And when you have answers to these questions following the filing of your tax returns, you want to consider your next action steps. For example, what steps can you take in 2023 to pay less taxes than you did in 2022? This is where insights come in handy. As I’ve said many times, when you don’t get insights, you end up paying more in taxes than you’re required to and a dollar lost in taxes today will not only cost you a dollar today, IT WILL COST YOU A MULTIPLE OF THAT DOLLAR OVER TIME!
If you’re looking for INSIGHTS to help you minimize taxes, then consider the Personal Tax Services we offer. With our services, we can help you minimize taxes, improve cash flow and get ahead financially. Get the details here.
3. The Value of Knowing Yourself
Many people go through life drifting…and this often happens when you don’t have priorities you focus on in life. When you don’t have overarching goals that drive you to your desired destinations. In his email this week, James Clear highlights this quote that should prompt you to dig deep and really value your dreams and your goals so you can prioritize your daily activities accordingly:
"The world will ask you who you are, and if you don't know, the world will tell you."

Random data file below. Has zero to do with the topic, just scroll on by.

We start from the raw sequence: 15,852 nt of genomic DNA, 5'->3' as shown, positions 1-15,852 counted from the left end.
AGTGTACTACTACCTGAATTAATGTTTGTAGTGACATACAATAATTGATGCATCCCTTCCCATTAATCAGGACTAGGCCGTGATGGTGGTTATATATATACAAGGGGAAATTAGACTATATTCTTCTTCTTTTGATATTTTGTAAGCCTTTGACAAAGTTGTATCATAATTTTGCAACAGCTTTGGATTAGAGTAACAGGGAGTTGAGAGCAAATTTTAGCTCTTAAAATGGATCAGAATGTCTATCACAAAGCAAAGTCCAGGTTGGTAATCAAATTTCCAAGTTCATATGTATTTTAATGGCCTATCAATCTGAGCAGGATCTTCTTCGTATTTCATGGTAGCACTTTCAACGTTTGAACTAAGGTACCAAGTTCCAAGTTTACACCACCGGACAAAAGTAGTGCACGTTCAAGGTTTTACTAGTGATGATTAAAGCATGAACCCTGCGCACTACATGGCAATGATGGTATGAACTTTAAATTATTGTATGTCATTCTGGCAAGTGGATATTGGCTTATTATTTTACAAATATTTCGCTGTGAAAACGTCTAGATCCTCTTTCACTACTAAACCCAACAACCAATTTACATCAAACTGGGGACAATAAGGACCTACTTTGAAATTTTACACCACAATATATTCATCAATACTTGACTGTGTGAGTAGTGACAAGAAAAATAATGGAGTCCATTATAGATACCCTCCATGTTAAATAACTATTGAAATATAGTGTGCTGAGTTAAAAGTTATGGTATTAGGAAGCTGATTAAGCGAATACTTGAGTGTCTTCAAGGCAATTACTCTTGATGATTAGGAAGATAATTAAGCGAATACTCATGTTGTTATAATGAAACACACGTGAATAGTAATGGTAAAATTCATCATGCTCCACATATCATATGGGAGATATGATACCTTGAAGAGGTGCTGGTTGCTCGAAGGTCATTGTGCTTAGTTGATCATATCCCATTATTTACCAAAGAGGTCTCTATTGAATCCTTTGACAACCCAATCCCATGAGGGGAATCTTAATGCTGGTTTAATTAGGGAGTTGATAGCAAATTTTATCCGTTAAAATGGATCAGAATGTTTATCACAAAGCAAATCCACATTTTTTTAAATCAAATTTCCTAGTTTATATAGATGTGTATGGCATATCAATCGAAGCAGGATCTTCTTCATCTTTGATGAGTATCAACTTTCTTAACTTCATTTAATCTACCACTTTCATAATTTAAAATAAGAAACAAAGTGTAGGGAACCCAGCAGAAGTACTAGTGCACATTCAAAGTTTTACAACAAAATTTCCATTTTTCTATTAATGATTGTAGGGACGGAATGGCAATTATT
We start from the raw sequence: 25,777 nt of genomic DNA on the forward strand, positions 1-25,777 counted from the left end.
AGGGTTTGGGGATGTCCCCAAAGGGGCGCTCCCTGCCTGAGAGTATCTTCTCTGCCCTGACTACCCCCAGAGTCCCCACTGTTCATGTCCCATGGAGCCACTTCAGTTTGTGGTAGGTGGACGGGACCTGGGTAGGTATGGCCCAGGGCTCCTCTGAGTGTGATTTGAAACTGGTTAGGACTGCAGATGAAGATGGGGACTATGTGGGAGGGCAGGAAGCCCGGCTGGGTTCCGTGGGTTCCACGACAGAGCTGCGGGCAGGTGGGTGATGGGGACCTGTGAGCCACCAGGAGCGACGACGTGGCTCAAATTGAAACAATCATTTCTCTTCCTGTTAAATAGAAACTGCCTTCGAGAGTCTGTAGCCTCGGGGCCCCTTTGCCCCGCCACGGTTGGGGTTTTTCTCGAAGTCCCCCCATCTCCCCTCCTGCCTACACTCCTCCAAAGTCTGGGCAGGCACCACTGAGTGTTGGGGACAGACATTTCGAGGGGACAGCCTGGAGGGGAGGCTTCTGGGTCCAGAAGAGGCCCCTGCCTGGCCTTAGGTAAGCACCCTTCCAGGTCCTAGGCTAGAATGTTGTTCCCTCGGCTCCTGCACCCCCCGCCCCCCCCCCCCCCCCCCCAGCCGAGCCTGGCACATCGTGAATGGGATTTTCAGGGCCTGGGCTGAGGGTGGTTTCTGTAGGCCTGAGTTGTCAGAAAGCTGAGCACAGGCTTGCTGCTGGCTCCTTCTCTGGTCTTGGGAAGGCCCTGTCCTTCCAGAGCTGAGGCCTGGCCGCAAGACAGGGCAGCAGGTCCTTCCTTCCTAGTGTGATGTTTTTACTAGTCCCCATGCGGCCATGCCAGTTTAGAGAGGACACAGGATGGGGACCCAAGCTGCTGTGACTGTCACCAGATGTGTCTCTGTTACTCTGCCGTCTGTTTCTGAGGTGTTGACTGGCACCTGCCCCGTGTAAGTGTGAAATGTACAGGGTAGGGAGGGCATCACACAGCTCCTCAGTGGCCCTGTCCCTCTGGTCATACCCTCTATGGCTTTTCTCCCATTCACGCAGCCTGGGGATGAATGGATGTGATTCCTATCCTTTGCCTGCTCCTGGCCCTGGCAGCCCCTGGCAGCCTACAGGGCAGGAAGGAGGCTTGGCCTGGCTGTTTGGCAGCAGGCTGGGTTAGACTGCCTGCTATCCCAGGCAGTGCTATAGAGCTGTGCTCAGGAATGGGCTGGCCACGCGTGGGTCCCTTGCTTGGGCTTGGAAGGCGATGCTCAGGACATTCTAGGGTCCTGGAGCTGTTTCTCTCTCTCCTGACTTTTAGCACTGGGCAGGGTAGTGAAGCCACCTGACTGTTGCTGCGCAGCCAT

James Clear, author of Atomic Habits, shares insightful quotes like this weekly. Consider subscribing to his weekly emails for tips on cultivating winning habits. Check it out here.
4. How Can Family Banking Make You More Tax-Efficient?
Many of you may not be familiar with the concept of “Becoming Your Own Banker” and this is why I invite you to join me at the upcoming Family Banking Summit in Toronto on April 28th. At this event, you will learn how you can operate a Banking System within your family that will impact all other areas of your life from financing the next best investments, growing your business, planning for your holidays, giving your children a better education and many more. If you’ve been following me, you know how much I value the tax-efficient life and “Becoming Your Own Banker” is one of those strategies that will allow you shelter and grow your wealth tax-free. To learn more about the event and to register, go here. I look forward to seeing you there.
5. Are You Prepared For The New Underused Housing Tax?
If you own a residential rental property in Toronto, you may be aware of the new Toronto vacant property tax as you would have received a letter in the mail. This is an annual tax levied on vacant Toronto residences, payable beginning in 2023. What you may not be aware of if the newly introduced Federal Underused Housing Tax (UHT) which imposes a 1% annual tax on the value of residential real estate considered to be vacant or underused that is owned on December 31 of each year. While the government indicated that the tax would target property owned by non-Canadians, the scope of filing requirements extends to many Canadian corporations and individuals, including Canadian Controlled Private Corporations (CCPCs), trustees of a trust and partners of a partnership. The first filings and taxes are due by May 1, 2023. Penalties for failure to file the return (even where no tax is payable) start at $5,000 for individuals and $10,000 for corporations. In the coming weeks, I will share a short survey or checklist you can complete to help you determine if filing is applicable to you and if you have any tax liabilities owing on this. So, stay tuned.